Chad: The Carbine version did look pretty dang cool.
Eric: So you could run the Carbine version, and I’m pretty sure they’re running those 1/2-by-28. So if I could give any advice to CZ -I doubt they care what I have to say, but- if I could give them any advice, it would be to make the magazines more available, make the stock sets more available for people that’re wanting to deal with these things, and it seems that they’ve taken people’s complaints into account with the fixing the 18mm threads and fixing the 1/2×28, they should’ve known right out of the gate that that’s what people would want to do, and that’s one complaint that I have with CZ in general is, they’ll release a gun and they’ll sell them like hotcakes and they’ll release them at like a nice low price point, and then when they get a bunch of complaints, they’ll fix the problem, and then rerelease the gun and up the price, like they did with the PO7 Duty. The one that I have with the crummy finish and the serrations, the really bad fit-and-finish, crummy sights, but overall a good gun with generous magazine capacity. But then they went back to the drawing board, probably after seeing people like me in my video and they said ‘Oh well you know yeah this gun was screwed up, so let’s fix it, oh now let’s up the price another $80.’
Chad: Not only that, it takes different mags! I mean what?!
Eric: It takes different mags. So anyway, that’s off on a different territory, but guys, the CZ-scorpion is a great SBR candidate, it’s a great carbine, and for those of you that don’t want to go into NFA territory, you can buy the Scorpion in a Carbine form this year, throw your can on it -or not- and there it is.
Chad: Well what I like so much about these guns too is just the simplicity. They’re easy to take down, it’s just a blowback, so it’ll pretty much run everything you wanna throw in there–
Eric: They won’t gas you in the face, that’s one of the things I like, if they suppress everything really well.
Chad: I mean, there’s another gun that we’re gonna discuss a little bit later on, but we shot both of them suppressed at this point, and the CZ suppressed is a much better gun.
Eric: At half the cost.
Chad: And it’s half the cost. But anyway, so, a lot of people have built like 9mm ARs over the years, they’ve used magwell blocks, they’ve used proprietary lowers and such like that, but one of the things that I got into a while back was a glock-fed 9mm. Lone Wolf Distributers, they were producing a lower receiver that was cut for Glock mags. And I bought this receiver probably four years ago with the idea to SBR it and whatnot, and set it up just like this, but it took me this long to get the gun done, and I tell you what, this gun has been the bane of my existence for the past, like, three months.
Trying to get it set up right, to run right suppressed, it has been a pain. I mean, buffer weights– I ended up going with like a real heavy buffer from heavy buffers. It’s an 8.5 oz buffer with an extra-heavy spring to get this thing to run right and be quiet. But I’ve got it running pretty good now. But this is a 5in barrel 9mm SBR with a tri-lug adapter. So I can run my Liberty Mistic here with a 3-lug adapter on it, and just right up under the rail and boom. Done.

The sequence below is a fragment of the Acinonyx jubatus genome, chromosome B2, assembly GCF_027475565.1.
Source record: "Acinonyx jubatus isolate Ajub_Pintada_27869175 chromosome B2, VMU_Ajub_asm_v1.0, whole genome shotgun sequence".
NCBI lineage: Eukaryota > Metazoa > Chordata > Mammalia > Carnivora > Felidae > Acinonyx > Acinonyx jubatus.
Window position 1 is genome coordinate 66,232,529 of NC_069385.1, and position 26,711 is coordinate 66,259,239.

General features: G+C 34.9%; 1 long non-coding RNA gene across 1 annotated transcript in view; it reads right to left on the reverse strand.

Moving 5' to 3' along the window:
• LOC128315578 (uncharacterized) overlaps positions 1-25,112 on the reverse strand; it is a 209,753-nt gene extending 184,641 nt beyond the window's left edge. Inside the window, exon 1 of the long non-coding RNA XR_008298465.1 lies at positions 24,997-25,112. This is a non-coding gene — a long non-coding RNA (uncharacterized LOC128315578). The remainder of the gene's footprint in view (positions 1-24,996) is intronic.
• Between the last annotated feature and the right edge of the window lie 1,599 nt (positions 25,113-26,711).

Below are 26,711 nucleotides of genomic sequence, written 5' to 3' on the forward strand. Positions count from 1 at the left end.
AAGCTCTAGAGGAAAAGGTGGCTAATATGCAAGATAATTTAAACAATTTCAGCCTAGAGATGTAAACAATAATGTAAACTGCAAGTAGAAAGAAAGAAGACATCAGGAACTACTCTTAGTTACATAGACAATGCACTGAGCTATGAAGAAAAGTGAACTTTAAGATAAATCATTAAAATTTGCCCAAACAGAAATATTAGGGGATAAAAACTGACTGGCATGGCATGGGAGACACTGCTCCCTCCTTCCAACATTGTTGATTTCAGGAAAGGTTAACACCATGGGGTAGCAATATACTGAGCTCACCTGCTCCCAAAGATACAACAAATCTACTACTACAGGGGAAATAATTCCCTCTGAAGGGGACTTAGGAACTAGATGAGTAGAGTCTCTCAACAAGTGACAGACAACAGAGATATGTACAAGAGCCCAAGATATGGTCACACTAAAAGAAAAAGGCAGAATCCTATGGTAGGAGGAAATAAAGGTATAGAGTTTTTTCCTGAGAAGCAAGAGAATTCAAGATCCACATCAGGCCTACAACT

Eric: So with this gun, you have the tax stamp on the suppressor, which is removable and can be used on any firearm, but then you also have the tax stamp on the short-barrel rifle configuration to contend with, so it’s a two-tax gun in its configuration, but you have the modularity of being able to take the suppressor off and use it on different platforms, which is awesome. His tri-lug adaptor, in theory, blam, pull his suppressor off and I can run it on my MP5 here, which we’re gonna talk about in a minute.
Chad: But yeah, this gun, I kinda went all-out on this. I mean this is like a $2,000 deal. I mean I’ve got a side-charging ASA upper, so I don’t have a T-handle back here for gas to leak out in my face and whatnot, pretty much everything is self-contained, comes out of the ejection port, Knights Armament URX-4 rail, got an EDCO barrel, the Liberty Mystic-X suppressor, I’ve got surefire appointments on here, and I’ve got one of the Surefire scalped lights, the 300Vs so it’s got that IR function on it too so we can use our nightvision stuff out there too and play with it at night.
Eric: That rig right there, man, it’s kinda hard to upgrade from that.
Chad: And I will tell you, one thing I did experiment with last night was that MVB stock, the real compact collapsible stock that they produce, and I’ll tell you I had some issues with it. I had some problems with the buffer getting locked in the rear, running it suppressed and whatnot, buffer’s just not heavy enough.
Eric: The spring was binding up-
Chad: The spring was binding up, it’s a two-piece spring assembly, and I wanted the gun to be reliable, I mean it’s not like life and death, but I want it to be reliable enough to take out and shoot and play with, but I wound up switching to one of the LWRC ultra compact stocks, and this is a nice tiny little setup. I love it, it’s so much fun.